Staff editorial: Rising gas prices may affect students


AS PRICES are on the rise, conveniently just in time for spring and summer.

While travelers are preparing for vacation, they also should prepare to spend more money filling up their vehicles.

Experts say there are a few contributing factors in the rise of prices.

The U.S. economy still is recovering from a recession, and new troubles with Iran have sparked recently. But the main reason for the increase is simply because the cost of oil has gone up.

The average price of gas in the United States at this writing was $3.72, and it is expected to continue to rise throughout the spring and summer months.

Just a little more than a month ago, the average price for gas was $3.52.

In California, New York, Hawaii and Alaska, the average price already has hit the $4 mark.

It’s only the third month of the new year, and gas already is up 13.3 percent from what it was in 2011.

The Texas Panhandle consistently has had a fairly stable economy, but that’s not to say that residents, including college students, won’t be affected by the new gas prices.

In a recent edition of The Ranger, the student poverty line was addressed.

College students always are trying to find deals and cheap ways of living as it is.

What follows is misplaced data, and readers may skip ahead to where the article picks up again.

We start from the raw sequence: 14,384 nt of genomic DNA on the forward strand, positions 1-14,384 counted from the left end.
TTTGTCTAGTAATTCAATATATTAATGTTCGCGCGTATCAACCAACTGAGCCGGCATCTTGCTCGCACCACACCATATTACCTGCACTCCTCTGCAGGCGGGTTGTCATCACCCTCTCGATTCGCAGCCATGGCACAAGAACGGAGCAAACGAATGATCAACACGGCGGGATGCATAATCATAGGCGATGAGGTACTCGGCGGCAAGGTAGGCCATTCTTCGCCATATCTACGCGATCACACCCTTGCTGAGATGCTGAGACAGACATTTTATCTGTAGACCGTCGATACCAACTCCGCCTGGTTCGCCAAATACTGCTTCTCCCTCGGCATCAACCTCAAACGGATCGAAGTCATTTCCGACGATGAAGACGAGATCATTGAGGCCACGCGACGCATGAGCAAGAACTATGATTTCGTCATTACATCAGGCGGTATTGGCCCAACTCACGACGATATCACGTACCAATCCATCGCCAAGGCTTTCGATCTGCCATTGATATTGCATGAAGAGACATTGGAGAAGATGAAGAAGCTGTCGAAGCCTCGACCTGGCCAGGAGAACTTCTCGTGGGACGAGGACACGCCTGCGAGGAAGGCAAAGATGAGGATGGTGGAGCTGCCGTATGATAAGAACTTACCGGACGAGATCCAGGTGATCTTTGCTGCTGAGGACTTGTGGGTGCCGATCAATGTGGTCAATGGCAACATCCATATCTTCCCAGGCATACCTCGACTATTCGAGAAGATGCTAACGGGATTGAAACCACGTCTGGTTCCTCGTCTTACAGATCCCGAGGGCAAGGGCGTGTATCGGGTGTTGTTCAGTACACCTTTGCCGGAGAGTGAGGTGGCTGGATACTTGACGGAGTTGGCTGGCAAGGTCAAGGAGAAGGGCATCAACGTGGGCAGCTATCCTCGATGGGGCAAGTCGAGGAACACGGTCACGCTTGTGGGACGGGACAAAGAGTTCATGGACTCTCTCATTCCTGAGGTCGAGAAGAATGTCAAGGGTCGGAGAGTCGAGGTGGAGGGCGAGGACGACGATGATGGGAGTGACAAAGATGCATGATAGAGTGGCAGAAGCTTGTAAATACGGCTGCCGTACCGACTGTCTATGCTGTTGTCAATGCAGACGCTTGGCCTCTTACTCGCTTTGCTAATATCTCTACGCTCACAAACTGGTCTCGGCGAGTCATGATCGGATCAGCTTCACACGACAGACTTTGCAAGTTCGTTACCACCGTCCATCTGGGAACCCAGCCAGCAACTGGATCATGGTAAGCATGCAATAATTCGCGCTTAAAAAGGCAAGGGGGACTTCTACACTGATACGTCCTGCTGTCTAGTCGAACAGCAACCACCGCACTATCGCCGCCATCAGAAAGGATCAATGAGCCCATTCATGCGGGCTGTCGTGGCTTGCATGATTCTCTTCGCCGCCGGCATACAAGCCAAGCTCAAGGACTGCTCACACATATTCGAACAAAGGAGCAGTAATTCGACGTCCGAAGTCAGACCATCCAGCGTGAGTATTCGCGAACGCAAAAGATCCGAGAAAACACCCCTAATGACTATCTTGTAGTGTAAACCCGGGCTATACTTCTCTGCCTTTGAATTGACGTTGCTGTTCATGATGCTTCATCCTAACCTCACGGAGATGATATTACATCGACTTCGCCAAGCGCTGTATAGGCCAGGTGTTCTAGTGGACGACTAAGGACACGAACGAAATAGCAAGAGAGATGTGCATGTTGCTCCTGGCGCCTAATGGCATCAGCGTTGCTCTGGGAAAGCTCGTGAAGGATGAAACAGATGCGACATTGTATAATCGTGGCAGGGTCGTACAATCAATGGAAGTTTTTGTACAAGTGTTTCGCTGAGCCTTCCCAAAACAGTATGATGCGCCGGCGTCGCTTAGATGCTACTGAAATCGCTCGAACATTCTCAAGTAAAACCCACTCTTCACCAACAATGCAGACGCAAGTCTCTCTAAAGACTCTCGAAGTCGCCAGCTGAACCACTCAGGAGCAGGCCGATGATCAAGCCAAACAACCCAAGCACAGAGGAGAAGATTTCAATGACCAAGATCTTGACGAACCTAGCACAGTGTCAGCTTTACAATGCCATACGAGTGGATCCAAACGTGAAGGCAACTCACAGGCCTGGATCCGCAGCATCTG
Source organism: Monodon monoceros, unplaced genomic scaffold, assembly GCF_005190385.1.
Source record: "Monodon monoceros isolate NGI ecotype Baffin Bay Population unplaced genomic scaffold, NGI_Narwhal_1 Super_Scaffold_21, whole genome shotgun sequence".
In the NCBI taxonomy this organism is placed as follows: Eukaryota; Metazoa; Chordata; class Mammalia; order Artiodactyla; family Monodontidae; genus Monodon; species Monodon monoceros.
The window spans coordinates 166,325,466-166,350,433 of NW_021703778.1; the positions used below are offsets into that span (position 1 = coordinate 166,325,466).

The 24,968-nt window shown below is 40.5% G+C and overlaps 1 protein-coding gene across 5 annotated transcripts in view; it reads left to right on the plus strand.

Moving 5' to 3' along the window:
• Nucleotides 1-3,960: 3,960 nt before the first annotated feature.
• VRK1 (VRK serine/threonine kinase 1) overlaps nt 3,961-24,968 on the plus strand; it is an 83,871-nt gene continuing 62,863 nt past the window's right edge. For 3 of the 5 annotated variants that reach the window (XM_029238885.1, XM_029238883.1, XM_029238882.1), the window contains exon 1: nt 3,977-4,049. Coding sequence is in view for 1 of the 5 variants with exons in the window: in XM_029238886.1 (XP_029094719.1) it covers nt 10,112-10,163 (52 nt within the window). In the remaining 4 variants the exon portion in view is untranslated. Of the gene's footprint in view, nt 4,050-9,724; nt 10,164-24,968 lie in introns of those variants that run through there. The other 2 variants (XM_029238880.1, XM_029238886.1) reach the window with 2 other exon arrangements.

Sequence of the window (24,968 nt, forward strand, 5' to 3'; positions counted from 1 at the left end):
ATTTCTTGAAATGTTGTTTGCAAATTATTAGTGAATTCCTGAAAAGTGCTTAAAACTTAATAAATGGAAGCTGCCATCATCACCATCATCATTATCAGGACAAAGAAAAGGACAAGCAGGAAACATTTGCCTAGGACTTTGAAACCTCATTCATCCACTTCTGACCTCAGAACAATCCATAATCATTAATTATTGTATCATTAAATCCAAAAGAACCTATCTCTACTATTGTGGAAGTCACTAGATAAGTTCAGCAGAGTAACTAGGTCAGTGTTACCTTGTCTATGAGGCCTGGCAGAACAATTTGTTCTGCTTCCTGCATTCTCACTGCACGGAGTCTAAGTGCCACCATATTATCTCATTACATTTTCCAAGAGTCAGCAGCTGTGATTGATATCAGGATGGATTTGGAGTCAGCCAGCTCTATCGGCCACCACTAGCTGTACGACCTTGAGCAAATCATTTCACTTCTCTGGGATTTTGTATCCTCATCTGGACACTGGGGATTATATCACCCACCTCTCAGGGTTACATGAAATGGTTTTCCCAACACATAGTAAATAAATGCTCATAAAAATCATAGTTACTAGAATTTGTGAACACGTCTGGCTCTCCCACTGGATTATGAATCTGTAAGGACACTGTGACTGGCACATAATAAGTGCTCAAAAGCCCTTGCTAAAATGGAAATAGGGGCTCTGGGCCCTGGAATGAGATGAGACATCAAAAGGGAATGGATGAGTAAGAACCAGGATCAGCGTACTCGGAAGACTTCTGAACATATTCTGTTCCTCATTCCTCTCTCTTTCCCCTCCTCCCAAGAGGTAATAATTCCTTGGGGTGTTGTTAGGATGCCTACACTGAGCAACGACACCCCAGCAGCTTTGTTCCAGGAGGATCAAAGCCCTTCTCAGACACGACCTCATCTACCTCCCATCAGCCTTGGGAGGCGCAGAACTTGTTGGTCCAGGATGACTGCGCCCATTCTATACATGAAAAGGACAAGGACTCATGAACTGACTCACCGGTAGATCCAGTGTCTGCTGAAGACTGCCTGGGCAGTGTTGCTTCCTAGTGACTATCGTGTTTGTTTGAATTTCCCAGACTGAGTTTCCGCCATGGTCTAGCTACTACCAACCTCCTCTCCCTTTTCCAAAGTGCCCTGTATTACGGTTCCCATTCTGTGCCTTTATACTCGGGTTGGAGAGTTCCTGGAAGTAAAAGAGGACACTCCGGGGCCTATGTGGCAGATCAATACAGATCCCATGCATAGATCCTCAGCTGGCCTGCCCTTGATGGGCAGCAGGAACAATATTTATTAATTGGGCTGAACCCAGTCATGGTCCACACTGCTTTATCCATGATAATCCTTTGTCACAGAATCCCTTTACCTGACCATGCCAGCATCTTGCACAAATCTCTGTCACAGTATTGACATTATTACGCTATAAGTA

With students already struggling to make their way through school, will the new gas prices force some students to stop attending in order to save money?

It is a possibility.

Luckily, Amarillo College will do whatever it takes to help students get through school, including, in some cases, help with public transportation.

One upside for students to the increase in gas prices is that it provides more ways to be active in getting to school.

Riding a bike, skateboarding or walking during the warmer months can be nice and healthy changeups.

For years, the United States has struggled with keeping gas prices at a decent rate.

The situation in Iran and other factors make it difficult to keep oil prices down.

And the cost of living in the United States constantly is going up.

But the one constant when it comes to gas prices is the fact that they always will fluctuate.

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